This implies distinctive types of headache and not headache of different levels of severity. Migraine and cluster headache can coexist, cluster headache can be associated with trigeminal neuralgia (cluster–tic syndrome) or migraine patients may have acute sinusitis. Two types of headache can coexist and need to be treated separately. Therefore, it is important to recognize different headaches when they coexist. When there is more than one type of headache, it helps to have the details of each type of headache.
Worsening with Valsalva manoeuvre or with coughing or laughing or sneezing suggests a need to rule out a posterior fossa or cranio-verteberal junctional anomaly such as a Chiari I malformation. If a secondary cause is ruled out, then one can diagnose a primary cough headache. When a headache worsens on exertion, one must keep in mind the possibility of cardiac cephalalgia, phaeochromocytoma, dissection or primary exertional headache. If a headache begins or worsens with sexual activity, suspect a sub-arachnoid hemorrhage or dissection or primary sexual headache. There are some headaches such as those due to spontaneous intracranial hypotension or postlumbar puncture that can worsen with change to the erect posture. Headaches due to raised intracranial pressure can worsen in the supine position. Ask for aggravation of the headache with physical activity as in migraine.
Ask for details of personal habits that may worsen headaches. Consumption of alcohol can aggravate cluster headache during the active phase. Ask about excess caffeine consumption, such as with too much coffee or tea or caffeinated beverages. Ask about sleep pattern and sleep disturbances.
Asking about a history of similar headaches in other family members may elicit “No” for an answer. Asking about “any” headache at all will tell you about the presence of headaches in other members of the family.
This will tell you how disabling the headaches are and this will also help build a rapport. There are instruments such as MIDAS and HIT 6, but these will need monitoring of the headache using a headache diary.
It is well established that overuse of/self-medication with analgesics containing caffeine and codeine, combination analgesics, ergotamine or triptans can result in chronic headache. Always remember to ask about the specific acute headache medication consumed, the number of tablets and number of days for which they have taken it. Some medications taken for other conditions can have headache as a side-effect, for e.g. the combined oral contraceptive or phosphodiesterase inhibitors can worsen migraine headache. Coronary vasodilators can be associated with severe headaches. A careful drug history is important. Many cardiovascular dilatory drugs such as the nitrates, antiarrhythmics, some of the agents for erectile dysfunction can cause headache as a side-effect.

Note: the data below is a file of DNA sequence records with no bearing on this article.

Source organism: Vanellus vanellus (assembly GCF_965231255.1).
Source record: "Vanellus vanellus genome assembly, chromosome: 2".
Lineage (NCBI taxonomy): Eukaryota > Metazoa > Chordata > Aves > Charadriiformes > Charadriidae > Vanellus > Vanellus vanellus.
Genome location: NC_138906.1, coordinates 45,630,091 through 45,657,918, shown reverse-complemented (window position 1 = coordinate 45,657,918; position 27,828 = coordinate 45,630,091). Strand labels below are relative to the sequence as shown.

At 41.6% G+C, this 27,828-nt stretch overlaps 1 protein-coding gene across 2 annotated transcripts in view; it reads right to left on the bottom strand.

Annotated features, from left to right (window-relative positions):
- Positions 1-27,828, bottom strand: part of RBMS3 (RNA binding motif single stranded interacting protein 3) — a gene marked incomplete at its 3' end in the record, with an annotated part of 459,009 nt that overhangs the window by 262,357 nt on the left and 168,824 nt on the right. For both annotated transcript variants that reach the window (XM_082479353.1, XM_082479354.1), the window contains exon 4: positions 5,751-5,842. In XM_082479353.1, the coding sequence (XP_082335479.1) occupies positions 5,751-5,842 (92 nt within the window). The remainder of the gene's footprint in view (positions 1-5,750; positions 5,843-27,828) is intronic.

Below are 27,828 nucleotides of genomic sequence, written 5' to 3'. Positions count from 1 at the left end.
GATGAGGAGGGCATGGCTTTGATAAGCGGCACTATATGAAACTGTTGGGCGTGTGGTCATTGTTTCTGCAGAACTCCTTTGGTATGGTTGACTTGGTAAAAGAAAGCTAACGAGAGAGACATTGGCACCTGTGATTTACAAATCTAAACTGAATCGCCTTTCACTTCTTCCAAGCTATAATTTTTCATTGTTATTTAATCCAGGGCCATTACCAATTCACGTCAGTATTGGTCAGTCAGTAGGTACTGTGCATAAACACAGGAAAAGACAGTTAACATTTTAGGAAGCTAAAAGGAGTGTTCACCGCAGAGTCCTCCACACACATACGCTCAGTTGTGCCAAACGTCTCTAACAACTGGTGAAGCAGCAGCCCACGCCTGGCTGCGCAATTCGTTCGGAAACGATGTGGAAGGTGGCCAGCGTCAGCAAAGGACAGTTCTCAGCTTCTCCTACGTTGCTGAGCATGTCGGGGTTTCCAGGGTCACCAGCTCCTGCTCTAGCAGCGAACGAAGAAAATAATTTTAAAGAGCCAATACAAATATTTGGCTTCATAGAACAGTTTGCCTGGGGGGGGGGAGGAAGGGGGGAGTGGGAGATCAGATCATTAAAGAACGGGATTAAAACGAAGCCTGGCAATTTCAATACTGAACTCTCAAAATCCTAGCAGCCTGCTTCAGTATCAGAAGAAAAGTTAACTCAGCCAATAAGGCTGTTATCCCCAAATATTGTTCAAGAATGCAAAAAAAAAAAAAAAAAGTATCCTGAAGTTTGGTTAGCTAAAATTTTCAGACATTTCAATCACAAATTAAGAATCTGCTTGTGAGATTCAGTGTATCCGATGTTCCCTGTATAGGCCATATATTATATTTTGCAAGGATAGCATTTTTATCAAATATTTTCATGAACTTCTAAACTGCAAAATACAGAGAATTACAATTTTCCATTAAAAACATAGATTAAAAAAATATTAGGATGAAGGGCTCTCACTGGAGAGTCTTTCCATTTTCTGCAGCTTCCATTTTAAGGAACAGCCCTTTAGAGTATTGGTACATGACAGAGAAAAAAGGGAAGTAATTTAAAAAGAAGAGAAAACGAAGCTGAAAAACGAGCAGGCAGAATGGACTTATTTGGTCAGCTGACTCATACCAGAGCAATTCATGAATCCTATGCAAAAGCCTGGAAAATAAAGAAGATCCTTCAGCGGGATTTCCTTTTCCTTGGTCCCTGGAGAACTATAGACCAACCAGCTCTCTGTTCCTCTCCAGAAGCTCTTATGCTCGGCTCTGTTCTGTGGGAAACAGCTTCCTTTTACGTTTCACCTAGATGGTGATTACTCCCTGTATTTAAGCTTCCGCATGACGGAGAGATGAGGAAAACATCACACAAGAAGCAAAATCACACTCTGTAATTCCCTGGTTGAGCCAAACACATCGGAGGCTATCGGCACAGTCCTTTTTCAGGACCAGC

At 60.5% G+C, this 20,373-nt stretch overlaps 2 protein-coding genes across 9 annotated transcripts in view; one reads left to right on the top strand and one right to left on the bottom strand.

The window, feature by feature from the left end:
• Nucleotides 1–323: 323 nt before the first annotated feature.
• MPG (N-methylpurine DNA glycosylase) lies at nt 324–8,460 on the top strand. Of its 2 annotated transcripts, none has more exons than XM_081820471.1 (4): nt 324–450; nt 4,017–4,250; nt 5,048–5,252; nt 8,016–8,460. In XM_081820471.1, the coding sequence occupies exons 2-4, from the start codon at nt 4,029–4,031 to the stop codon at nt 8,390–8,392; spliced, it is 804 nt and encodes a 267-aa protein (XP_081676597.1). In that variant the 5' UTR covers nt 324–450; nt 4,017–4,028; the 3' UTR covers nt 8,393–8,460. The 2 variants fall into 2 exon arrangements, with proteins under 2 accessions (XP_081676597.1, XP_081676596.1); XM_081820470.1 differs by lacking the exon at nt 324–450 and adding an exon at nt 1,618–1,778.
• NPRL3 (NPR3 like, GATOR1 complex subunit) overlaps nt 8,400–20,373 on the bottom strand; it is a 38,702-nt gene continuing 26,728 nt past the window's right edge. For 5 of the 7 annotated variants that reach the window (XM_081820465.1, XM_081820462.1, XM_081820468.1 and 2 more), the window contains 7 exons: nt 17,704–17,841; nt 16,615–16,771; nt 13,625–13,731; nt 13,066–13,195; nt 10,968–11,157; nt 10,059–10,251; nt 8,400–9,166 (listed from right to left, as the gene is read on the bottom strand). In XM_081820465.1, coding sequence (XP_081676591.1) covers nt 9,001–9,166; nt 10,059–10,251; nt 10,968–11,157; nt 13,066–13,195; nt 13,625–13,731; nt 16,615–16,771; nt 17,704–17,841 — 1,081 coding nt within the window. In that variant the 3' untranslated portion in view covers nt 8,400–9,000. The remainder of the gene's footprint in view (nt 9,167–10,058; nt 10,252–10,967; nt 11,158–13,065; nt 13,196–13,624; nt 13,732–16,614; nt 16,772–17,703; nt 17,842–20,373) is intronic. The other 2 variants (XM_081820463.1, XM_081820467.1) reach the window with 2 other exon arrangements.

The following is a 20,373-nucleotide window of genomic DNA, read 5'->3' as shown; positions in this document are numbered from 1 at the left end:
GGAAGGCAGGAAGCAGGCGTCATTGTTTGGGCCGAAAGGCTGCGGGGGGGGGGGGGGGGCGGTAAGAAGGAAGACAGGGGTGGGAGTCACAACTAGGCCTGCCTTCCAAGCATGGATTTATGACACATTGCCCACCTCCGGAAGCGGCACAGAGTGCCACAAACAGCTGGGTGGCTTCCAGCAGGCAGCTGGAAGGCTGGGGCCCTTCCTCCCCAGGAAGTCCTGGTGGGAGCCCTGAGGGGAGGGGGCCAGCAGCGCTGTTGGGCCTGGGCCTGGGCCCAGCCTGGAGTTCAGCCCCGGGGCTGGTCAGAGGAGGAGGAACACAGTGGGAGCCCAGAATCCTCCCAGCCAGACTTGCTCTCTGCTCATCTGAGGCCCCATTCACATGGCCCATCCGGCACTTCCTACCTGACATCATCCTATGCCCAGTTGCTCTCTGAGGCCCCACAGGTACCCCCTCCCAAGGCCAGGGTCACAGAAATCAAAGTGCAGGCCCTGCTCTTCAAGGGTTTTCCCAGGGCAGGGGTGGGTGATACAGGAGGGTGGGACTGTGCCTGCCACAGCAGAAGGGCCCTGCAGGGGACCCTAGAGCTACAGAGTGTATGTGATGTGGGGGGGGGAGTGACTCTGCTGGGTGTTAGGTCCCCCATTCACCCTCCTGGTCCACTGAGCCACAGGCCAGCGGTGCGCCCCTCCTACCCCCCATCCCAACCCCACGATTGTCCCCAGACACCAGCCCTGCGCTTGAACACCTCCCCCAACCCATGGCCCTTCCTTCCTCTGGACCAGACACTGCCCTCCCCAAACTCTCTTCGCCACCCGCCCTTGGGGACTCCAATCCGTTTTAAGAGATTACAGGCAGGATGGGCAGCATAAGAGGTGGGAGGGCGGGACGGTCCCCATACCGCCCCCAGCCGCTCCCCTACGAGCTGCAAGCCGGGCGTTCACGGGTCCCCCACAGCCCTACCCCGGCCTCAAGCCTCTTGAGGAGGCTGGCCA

This will tell you the interictal state of health. It is important to know if there is a background headache or if the headache comes in recurrent attacks that are trigger-linked.
While taking the history, one has to also plan for investigations based on the differential diagnosis and the tests that have already been done. If a patient tells you that he has had a recent scan done that is normal, it will reassure you and also tell you that you are dealing with a primary headache. Asking about the previous treatments will tell you about failed treatments and will help you plan the further line of treatment.
This query will bring out other medical illness that may be related or unrelated, for e.g. asthma, polycystic ovarian syndrome, hypothyroidism, hyperprolactinemia, previous head or neck trauma, drug allergies, history of hypertension and history of medications for other conditions. Some headache medications may be contraindicated with other medical conditions, e.g. betablockers in bronchial asthma. Ask for history of fever and weight loss, which should indicate a systemic infection or malignancy. A history of galactorrhea in a headache patient will warrant ruling out of a hyperprolactinemia secondary to a pituitary adenoma. Malarial fevers or viral fevers can sometimes be followed by intense headache. Ask the right questions to rule out immunocompromised states like HIV that can lead to opportunistic infections. Rarely, neurosarcoidosis or Lyme disease can present with headache. Ask to check if there is an occupational history that can aggravate headaches.